The Buck Institute for Research on Aging has announced a $3.5 million grant from the Ellen and Douglas Rosenberg Foundation for new research on Alzheimer's disease being conducted by Dr. Dale Bredesen.
Douglas Rosenberg, whose father, stepfather, and stepmother all died from the neurodegenerative disease, considers the initiative to be a form of "venture philanthropy" that could yield profits for his foundation and other investors. He has established Sponsored Research Holdings as a vehicle to fund development of the new treatment, and he hopes to raise at least $10 million to fund drug development based on small molecule screening.
According to Bredesen, an academic neurologist turned researcher, Alzheimer's is not a disease of toxicity stemming from damage caused by amyloid plaques that collect in the brain — the dominant theory currently. Rather, he believes that plaques are merely an effect of the disease, and that the real cause involves an imbalance in signaling between neurons that impact brain plasticity. Bredesen said he believes the insight explains why experimental drugs aimed at eliminating the plaques have failed repeatedly in clinical trials. The initial funding from the Rosenberg Foundation will allow Bredesen to hire Dr. John Varghese, an experienced pharmaceutical chemist, to help develop treatment options and move toward clinical trials.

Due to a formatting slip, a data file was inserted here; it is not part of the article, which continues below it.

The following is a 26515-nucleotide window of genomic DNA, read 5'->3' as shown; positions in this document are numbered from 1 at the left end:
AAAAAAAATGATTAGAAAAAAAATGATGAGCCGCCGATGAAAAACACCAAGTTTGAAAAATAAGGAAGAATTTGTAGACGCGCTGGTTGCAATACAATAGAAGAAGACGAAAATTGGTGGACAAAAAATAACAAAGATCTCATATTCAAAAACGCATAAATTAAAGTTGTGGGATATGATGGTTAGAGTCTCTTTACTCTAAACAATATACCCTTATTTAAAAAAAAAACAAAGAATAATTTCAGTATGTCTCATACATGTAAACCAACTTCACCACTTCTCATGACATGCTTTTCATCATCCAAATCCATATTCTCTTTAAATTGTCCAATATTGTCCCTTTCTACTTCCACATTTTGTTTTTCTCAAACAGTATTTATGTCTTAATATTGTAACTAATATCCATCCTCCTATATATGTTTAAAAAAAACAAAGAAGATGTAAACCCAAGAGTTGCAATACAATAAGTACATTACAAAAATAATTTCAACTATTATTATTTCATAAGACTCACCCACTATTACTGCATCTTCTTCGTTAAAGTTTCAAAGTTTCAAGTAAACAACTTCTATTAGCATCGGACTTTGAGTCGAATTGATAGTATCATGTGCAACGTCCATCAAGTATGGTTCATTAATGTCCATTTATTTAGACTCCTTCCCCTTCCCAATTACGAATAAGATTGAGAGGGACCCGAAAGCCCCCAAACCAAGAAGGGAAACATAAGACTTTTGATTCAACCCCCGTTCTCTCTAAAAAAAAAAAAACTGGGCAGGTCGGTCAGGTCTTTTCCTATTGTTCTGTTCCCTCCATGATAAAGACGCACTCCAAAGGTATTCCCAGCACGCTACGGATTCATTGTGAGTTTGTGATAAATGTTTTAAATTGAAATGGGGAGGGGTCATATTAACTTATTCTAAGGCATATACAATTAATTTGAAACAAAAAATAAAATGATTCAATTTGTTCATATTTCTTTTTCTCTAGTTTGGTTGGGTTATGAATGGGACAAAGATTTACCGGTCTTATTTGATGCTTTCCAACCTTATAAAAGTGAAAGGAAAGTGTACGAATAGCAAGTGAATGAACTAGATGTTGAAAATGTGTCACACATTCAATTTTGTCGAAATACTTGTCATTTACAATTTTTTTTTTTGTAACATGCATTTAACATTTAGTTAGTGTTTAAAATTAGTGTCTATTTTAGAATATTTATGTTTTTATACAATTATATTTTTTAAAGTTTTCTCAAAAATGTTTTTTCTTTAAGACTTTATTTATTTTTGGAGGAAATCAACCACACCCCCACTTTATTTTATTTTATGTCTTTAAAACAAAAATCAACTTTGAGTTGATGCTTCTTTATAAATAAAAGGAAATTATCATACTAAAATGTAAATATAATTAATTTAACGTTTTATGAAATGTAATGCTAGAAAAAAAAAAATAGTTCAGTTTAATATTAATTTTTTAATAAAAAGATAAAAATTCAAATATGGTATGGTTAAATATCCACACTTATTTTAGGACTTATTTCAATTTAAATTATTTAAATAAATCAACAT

"We are truly grateful for Douglas's support in this effort, and impressed by his knowledge of Alzheimer's disease therapeutic development," said Bredesen. "The funding gap between basic discovery and drug development is commonly called 'the valley of death,' because that's where most discoveries end up. This valley, along with a lack of understanding of the basic processes at work in the disease, represent the main reasons that no one has yet developed a significant treatment for the disease. Douglas is taking us through this valley, allowing a completely new approach to enter clinical trials, which, if his goal for support is reached, should begin in the next two to three years."